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Professor Salaita was fired for disagreeing too vehemently with Professor Nelson

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Cary Nelson

Cary Nelson

Steven Salaita, the scholar of indigenous peoples who lately relocated to Illinois from Virginia only to have the University of Illinois Champaign-Urbana rescind his appointment to teach because of his tweets against Zionism, has gotten strong support from Robert Farley and now Scott Lemieux, at Lawyers, Guns and Money.

Lemieux, a professor himself, is offended by this assertion by Cary Nelson, the Israel lobbyist and professor at U of Illinois who has supported his school’s president’s decision re Salaita:

a campus and its faculty members have the right to consider whether, for example, a job candidate’s publications, statements to the press, social media presence, public lectures, teaching profile, and so forth suggest he or she will make a positive contribution to the department, student life, and the community as a whole.

Lemieux says that’s a clubby criterion, making an academic appointment on the basis of who you’d like to share a drink with at your country club:

People don’t have due process protections when they’re turned down for a job, but this still doesn’t mean that “does the candidate disagree with Cary Nelson about Israeli policy too stridently?” is a criterion that any responsible hiring committee should be taking into account. The “I would choose to have him as a colleague” line gives away the show here — this is supposed to be a professional process, not a consideration of who you’d like to be sharing cognac with at the 19th hole of the country club.

Most of Nelson’s bill of particulars consist of tweets, that while they sometimes express ideas I don’t agree with in language I would be disinclined to use, can’t possibly be firing offenses. To add to this, he asks whether “Jewish students in his classes [will] feel comfortable” with his Tweets. At least here we’re talking about something (teaching) that is relevant to whether someone should be fired, as opposed to something that isn’t (whether someone disagrees with Cary Nelson’s political views too vehemently.) But leaving aside his obviously erroneous assumption that no Jewish student could agree with the substance of Salaita’s views, this is again a remarkably poor argument. First of all, as many people have pointed out, this proves too much; it’s just an argument that no faculty member should ever express a view on a controversial topic. And, second, it’s not as if this was Salaita’s first job out of a British PhD program; if he had any record of treating students who disagree with him about Israeli policy this would, presumably, come out in the evaluation of his teaching. If it didn’t, it’s not relevant.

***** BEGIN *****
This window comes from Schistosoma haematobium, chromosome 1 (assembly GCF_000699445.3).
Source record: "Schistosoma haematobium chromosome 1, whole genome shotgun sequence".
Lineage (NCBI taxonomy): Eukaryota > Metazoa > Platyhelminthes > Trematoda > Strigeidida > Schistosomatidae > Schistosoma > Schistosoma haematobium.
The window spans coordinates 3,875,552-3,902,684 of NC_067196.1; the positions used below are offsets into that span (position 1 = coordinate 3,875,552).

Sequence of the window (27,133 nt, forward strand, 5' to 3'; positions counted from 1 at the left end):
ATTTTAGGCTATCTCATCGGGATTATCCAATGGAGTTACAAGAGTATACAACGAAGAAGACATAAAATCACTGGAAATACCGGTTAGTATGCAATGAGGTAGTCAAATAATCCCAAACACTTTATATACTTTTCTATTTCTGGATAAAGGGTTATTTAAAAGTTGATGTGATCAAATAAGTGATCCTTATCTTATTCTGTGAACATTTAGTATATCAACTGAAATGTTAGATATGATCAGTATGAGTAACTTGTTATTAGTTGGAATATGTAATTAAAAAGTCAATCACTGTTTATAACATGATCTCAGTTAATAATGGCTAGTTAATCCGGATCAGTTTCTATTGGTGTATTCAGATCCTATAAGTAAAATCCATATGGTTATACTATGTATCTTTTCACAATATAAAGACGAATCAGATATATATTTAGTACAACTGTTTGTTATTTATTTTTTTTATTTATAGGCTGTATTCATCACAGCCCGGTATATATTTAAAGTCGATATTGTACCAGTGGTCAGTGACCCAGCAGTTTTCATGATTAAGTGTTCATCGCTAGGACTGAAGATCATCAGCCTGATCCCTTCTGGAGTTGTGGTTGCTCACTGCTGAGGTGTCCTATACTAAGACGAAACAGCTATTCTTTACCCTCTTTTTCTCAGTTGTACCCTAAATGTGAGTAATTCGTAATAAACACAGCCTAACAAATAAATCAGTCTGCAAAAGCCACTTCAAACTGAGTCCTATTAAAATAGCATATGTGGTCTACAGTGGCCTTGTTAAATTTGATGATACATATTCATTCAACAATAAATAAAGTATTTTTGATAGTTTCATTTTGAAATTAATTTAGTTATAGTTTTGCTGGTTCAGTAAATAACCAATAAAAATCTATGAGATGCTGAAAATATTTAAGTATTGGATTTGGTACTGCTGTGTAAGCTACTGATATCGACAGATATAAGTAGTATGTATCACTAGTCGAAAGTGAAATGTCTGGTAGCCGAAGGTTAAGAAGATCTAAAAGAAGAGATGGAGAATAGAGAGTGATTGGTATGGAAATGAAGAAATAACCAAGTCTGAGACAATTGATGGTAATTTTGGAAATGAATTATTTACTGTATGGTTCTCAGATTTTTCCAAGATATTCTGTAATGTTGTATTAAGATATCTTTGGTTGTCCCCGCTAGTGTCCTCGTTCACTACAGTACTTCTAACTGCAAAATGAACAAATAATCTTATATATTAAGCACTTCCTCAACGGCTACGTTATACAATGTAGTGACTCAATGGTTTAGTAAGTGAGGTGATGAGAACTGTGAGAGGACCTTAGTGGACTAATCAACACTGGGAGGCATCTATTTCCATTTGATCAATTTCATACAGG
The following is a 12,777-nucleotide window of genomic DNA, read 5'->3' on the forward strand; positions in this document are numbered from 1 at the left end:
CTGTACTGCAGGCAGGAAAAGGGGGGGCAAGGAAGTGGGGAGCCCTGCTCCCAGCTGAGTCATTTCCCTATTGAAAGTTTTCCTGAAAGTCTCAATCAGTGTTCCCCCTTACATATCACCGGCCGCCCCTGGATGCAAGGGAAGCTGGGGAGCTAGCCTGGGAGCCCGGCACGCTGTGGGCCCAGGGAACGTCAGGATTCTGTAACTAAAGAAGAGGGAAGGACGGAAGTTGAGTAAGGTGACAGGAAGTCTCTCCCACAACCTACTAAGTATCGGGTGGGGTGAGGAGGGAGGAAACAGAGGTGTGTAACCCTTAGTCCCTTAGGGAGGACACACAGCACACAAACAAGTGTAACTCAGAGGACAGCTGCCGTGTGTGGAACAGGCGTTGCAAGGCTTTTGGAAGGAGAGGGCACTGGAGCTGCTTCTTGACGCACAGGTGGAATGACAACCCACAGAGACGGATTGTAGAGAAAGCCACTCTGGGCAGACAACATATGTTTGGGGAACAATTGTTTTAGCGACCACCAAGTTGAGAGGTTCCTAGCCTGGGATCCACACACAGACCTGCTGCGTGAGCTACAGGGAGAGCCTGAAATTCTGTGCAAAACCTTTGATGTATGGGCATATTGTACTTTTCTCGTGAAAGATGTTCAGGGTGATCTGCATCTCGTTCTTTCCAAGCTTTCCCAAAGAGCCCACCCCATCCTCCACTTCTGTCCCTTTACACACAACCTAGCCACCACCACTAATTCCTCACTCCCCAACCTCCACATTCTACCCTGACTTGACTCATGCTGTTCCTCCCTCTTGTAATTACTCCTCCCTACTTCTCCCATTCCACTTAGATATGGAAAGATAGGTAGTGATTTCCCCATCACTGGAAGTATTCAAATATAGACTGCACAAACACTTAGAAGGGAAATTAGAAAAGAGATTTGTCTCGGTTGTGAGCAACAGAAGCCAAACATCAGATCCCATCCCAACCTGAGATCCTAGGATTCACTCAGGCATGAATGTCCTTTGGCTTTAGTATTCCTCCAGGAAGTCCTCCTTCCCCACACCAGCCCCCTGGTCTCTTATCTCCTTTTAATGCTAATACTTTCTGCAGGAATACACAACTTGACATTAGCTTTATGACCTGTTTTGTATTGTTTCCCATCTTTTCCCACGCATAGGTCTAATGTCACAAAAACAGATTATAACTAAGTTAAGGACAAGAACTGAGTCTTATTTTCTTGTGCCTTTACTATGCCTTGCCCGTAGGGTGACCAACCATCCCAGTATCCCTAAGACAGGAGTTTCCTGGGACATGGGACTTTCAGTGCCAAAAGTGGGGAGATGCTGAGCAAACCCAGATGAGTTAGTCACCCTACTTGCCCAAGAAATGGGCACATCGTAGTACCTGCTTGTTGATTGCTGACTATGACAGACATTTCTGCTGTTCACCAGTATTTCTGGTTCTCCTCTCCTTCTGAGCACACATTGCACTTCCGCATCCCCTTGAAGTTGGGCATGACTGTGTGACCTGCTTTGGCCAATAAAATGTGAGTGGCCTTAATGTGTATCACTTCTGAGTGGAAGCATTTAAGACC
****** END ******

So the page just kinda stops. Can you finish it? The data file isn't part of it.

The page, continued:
Sensible arguments. We can only hope that this disastrous decision, such blatant evidence of the Israel lobby’s corrupting touch, is soon reversed.

Iymen Chehade, a victim of this blacklisting himself, makes a similar point in supporting Salaita:

“Academic freedom entails that professors have the right to express their knowledge about the plight of the Palestinians both inside and outside of the classroom despite the fact that it currently deviates from the dominant narrative in the United States.”

Philip Weiss

Philip Weiss is senior editor of and founded the site in 2005-06.

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20 Responses

  1. Jim Holstun on August 10, 2014, 12:17 pm

    It would be useful to consider the difficulty corollary. Suppose there were a Zionist professor tweeting furiously this summer, cheering on the IDF assaults on Gaza, writing off the beach killings as an unfortunate accident ultimately traceable to Hamas, retweeting a call to have, say, Ali Abunimah harmed, and offering clear, fact-based classroom defenses of Israel’s right to exist as an ethno-theocracy, with special rights (of return, land use, etc.) reserved for Jews, while respecting students’ rights to challenge her and present alternative opinions

    Would we argue forcefully that her preliminary conflict be honored? I hope so, and I think we would. Palestine and its supporters have the facts and the justice on their side, so that silencing the opposition is a much smaller arrow in the quill. It’s a sign of Zionist desperation that a frequently honorable man like Cary Nelson tosses his belief in academic freedom out the window when it comes to Israelis murdering Palestinians, as he himself admitted ion his interview with Ali Abunimah. And he trembles cravenly behind the inequitable iniquities of the capitalist work contract, proposing to enforce a “civility” that he himself is hardly notable for practicing with his colleagues, students, and others.

    To add to the hypocrisy here: Mr. Nelson is a frequent leftist who has published important semi-marxist studies of fully marxist cultural work, and for him suddenly to start talking like craven university counsel deserves peals of derisive laughter.,

    • Mooser on August 10, 2014, 12:44 pm

      ” frequently honorable man”

      ‘They are all frequently honorable men.’

    • tokyobk on August 10, 2014, 1:12 pm